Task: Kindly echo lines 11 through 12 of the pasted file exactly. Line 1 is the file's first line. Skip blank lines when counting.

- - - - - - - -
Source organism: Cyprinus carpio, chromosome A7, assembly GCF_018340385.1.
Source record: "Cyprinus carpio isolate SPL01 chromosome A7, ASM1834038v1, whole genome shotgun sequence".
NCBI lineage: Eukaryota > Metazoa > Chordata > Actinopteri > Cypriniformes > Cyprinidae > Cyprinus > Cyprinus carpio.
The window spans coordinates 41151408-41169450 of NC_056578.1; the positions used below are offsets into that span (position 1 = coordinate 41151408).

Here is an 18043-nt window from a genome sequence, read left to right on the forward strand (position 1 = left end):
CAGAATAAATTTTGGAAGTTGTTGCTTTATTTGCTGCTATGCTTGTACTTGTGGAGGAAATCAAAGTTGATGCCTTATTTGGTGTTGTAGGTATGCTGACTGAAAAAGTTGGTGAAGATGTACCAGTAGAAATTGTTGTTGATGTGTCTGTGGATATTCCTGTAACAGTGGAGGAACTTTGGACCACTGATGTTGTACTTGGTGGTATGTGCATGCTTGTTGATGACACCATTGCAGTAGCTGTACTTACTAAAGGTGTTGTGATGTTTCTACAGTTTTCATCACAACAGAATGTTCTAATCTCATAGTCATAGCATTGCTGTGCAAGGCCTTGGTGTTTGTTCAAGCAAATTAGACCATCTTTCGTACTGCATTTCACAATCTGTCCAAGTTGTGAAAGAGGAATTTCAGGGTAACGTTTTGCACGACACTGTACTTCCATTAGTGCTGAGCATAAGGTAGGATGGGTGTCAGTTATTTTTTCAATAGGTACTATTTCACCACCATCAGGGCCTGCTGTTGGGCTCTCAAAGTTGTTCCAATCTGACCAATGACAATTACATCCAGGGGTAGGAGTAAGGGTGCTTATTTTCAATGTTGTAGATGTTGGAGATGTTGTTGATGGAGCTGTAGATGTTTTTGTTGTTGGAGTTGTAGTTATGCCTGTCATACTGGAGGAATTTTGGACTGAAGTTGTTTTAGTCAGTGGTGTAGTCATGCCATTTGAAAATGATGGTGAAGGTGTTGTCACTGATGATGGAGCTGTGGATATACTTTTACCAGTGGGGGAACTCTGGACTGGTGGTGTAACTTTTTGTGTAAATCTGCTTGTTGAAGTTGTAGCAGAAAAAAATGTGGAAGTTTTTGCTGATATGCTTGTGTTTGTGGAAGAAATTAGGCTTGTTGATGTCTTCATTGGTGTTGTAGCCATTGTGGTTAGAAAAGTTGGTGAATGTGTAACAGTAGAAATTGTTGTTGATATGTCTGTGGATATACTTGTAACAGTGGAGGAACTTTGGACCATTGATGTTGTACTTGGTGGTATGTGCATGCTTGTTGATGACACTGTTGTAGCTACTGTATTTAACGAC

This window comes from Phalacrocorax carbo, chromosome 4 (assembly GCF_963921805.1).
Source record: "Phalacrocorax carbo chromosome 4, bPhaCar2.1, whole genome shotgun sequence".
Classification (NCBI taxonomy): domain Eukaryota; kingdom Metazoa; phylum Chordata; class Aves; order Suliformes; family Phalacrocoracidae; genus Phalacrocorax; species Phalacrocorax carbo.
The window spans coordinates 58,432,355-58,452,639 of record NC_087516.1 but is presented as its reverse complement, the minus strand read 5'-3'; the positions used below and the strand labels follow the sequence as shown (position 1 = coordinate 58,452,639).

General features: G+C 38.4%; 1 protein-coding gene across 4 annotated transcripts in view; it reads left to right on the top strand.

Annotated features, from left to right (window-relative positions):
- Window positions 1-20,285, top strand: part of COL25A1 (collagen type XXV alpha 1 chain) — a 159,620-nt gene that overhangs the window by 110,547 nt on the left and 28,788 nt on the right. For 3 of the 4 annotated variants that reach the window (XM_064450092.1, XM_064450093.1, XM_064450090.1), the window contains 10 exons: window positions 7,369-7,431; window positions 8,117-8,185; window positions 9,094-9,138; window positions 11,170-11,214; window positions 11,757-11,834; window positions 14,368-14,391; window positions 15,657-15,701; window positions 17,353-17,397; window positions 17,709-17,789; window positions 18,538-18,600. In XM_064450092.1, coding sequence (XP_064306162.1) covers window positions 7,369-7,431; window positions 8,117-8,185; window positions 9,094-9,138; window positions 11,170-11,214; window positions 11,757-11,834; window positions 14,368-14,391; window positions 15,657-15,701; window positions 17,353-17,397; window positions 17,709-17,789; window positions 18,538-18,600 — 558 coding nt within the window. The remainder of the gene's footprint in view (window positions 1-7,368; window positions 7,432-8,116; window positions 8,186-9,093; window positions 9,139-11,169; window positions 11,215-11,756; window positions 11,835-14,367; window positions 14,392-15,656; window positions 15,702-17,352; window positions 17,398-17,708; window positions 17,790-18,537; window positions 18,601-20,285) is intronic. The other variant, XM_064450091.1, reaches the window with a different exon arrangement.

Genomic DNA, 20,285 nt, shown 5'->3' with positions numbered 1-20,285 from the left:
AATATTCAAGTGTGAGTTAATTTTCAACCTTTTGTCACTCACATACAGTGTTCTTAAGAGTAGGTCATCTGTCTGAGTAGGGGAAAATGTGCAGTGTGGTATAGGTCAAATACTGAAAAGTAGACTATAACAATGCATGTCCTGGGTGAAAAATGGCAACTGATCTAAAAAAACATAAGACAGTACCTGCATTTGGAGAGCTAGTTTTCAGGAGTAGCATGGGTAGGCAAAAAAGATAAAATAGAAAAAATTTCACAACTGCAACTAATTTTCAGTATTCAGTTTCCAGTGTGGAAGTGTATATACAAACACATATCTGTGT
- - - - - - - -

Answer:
General features: G+C 38.4%; 1 protein-coding gene across 4 annotated transcripts in view; it reads left to right on the top strand.

Annotated features, from left to right (window-relative positions):